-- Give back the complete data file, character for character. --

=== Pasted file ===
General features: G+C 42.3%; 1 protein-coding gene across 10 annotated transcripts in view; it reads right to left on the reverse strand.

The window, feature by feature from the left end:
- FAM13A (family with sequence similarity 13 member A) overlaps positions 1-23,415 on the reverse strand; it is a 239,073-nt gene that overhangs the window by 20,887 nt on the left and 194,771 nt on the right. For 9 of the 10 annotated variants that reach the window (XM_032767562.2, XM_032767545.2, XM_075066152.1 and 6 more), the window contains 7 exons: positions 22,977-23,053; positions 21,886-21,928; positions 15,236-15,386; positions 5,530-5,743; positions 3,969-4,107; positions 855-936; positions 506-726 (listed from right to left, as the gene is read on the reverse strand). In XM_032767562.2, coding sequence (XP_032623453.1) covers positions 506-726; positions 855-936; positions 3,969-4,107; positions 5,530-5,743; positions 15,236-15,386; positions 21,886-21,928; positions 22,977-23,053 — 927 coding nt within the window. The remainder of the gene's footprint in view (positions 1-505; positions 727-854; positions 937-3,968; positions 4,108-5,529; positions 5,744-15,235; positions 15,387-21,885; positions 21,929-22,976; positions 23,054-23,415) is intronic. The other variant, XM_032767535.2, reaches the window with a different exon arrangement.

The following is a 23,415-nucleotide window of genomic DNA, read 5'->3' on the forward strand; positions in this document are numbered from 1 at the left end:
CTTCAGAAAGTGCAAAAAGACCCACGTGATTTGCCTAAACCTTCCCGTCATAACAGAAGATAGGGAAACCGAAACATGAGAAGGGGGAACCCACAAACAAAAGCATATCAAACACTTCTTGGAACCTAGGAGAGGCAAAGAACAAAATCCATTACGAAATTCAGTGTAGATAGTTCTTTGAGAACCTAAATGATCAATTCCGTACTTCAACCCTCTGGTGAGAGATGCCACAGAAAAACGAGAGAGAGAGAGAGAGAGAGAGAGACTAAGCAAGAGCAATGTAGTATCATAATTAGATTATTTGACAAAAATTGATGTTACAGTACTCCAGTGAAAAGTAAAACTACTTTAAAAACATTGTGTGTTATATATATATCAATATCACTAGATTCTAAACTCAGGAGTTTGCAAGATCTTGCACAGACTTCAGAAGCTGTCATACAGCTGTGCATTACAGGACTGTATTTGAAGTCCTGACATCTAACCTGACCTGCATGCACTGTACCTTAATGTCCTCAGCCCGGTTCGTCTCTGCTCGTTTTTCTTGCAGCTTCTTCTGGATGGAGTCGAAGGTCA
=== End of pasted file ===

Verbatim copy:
General features: G+C 42.3%; 1 protein-coding gene across 10 annotated transcripts in view; it reads right to left on the reverse strand.

The window, feature by feature from the left end:
- FAM13A (family with sequence similarity 13 member A) overlaps positions 1-23,415 on the reverse strand; it is a 239,073-nt gene that overhangs the window by 20,887 nt on the left and 194,771 nt on the right. For 9 of the 10 annotated variants that reach the window (XM_032767562.2, XM_032767545.2, XM_075066152.1 and 6 more), the window contains 7 exons: positions 22,977-23,053; positions 21,886-21,928; positions 15,236-15,386; positions 5,530-5,743; positions 3,969-4,107; positions 855-936; positions 506-726 (listed from right to left, as the gene is read on the reverse strand). In XM_032767562.2, coding sequence (XP_032623453.1) covers positions 506-726; positions 855-936; positions 3,969-4,107; positions 5,530-5,743; positions 15,236-15,386; positions 21,886-21,928; positions 22,977-23,053 — 927 coding nt within the window. The remainder of the gene's footprint in view (positions 1-505; positions 727-854; positions 937-3,968; positions 4,108-5,529; positions 5,744-15,235; positions 15,387-21,885; positions 21,929-22,976; positions 23,054-23,415) is intronic. The other variant, XM_032767535.2, reaches the window with a different exon arrangement.

The following is a 23,415-nucleotide window of genomic DNA, read 5'->3' on the forward strand; positions in this document are numbered from 1 at the left end:
CTTCAGAAAGTGCAAAAAGACCCACGTGATTTGCCTAAACCTTCCCGTCATAACAGAAGATAGGGAAACCGAAACATGAGAAGGGGGAACCCACAAACAAAAGCATATCAAACACTTCTTGGAACCTAGGAGAGGCAAAGAACAAAATCCATTACGAAATTCAGTGTAGATAGTTCTTTGAGAACCTAAATGATCAATTCCGTACTTCAACCCTCTGGTGAGAGATGCCACAGAAAAACGAGAGAGAGAGAGAGAGAGAGAGAGACTAAGCAAGAGCAATGTAGTATCATAATTAGATTATTTGACAAAAATTGATGTTACAGTACTCCAGTGAAAAGTAAAACTACTTTAAAAACATTGTGTGTTATATATATATCAATATCACTAGATTCTAAACTCAGGAGTTTGCAAGATCTTGCACAGACTTCAGAAGCTGTCATACAGCTGTGCATTACAGGACTGTATTTGAAGTCCTGACATCTAACCTGACCTGCATGCACTGTACCTTAATGTCCTCAGCCCGGTTCGTCTCTGCTCGTTTTTCTTGCAGCTTCTTCTGGATGGAGTCGAAGGTCA